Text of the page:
Addition of Features to an Existing MDO Model for Containerships
Traditionally, the âDesign Spiralâ is used for the design of ships. The design spiral endorses the concept that the design process is sequential and iterative. Though this procedure was very effective over the years, the current trend of engineering demands that more stress be put on the exploration of optimum design. With the advancement of computing technologies, the onus has shifted from finding better calculation schemes to formulating an economically viable design scheme. One of the objects of the FIRST project funded by MARITECH was to develop a computer tool to give the best ship design using optimization techniques. This was entrusted to the Department of Aerospace and Ocean Engineering at Virginia Polytechnic Institute and State University in Blacksburg, Virginia. A container ship was chosen as the test case. The problem was tackled from an ownerâs point of view. Hence, the required freight rate was chosen as the objective.
To achieve that goal, the team developed a package that consists of three modules: optimization, geometric and a performance evaluation module. Though these modules are essentially independent, the user has control over an overall manager. He can change the initial value of design parameters, set bounds and vary constraint bounds as per his needs. Though he does not know what goes on behind the user interface, he still feels secure with the design process because he has overall control. This sense of security breaks down when he has access to limited variables and constraints.
A prototype MDO tool is developed based on Microsoftâs COM framework using ATL. With this design, the modules can be modified with minimum programming effort. The user interface gives the user flexibility to manipulate relevant parameters that affect the design. A geometric shape manipulation scheme is developed in which the hull form was generated by blending two hull forms. This MDO tool is used to design a container ship with the required freight rate as the objective to be minimized. It is noticed that without a structural constraint, the design tends towards one with maximum length and beam. This led to unreasonably large ratios of B/D and L/D.
A B/D constraint is applied to the design to get a better structural design. Results with this constraint enabled have pointed in the direction of adding two other design variables. This constraint increases the depth of the ship. With the increase in depth, the center of gravity of the ship also rises decreasing the GM of the ship. This lowering of GM adversely affects the GM constraint. The number of tiers on deck (NTd) is made a design variable to enable the optimizer to have the flexibility of manipulating the cargo carrying capacity. It was noticed that the ship is unable to have a high NTd because of the violation of the GM constraint. Hence, ballast has also been added as a design variable to reduce the center of gravity of the ship increasing the GM of the ship. This feature enables the optimizer to carry greater cargo on deck improving the objective function.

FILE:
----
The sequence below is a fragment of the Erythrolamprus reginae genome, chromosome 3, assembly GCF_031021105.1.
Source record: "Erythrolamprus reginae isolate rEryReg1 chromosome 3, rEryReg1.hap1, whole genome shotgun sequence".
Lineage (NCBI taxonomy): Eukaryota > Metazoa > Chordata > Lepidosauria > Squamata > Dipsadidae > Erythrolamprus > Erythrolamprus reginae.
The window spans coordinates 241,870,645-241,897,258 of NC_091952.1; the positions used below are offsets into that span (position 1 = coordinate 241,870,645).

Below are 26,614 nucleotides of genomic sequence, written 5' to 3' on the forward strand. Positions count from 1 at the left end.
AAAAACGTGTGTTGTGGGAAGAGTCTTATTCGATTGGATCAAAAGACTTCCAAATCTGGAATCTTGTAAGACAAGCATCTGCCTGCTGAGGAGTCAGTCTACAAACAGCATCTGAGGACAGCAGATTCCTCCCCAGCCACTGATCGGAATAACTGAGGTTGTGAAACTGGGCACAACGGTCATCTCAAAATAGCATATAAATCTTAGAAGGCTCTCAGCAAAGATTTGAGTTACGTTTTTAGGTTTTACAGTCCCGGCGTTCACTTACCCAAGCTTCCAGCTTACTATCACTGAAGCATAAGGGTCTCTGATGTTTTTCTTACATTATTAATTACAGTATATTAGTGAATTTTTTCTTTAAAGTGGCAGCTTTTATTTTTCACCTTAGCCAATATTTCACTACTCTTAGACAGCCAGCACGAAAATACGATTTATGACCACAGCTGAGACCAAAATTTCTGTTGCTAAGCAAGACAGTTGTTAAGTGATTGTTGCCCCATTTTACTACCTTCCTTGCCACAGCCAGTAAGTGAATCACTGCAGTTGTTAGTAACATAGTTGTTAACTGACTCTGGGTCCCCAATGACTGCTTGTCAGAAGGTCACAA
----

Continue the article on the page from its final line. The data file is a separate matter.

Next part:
An effort is made to analyze the efficacy of the MDO tool by varying various parameters that affect the design. Technology factors have been introduced which give an insight on effect of key parameters. They also reflect on future design trends. Three evaluation tools: sensitivity analysis, alpha plots and restart option have been incorporated in the design process to gauge the results of optimization.
The effect of another structural constraint L/D was also investigated. This constraint tends to bring down the overall length and is inconclusive in its results. Further analysis of this constraint is needed to draw usable conclusions. The linear response surface approximation was eliminated and the original stepwise discontinuous TEU capacity function is employed in the later examples. It was found that the minimum of the required fright rate occurred at the lower limits of length and beam on each TEU capacity platform. A systematic search of TEU plateaus in the vicinity of the primary optimum was necessary to define the secondary optimum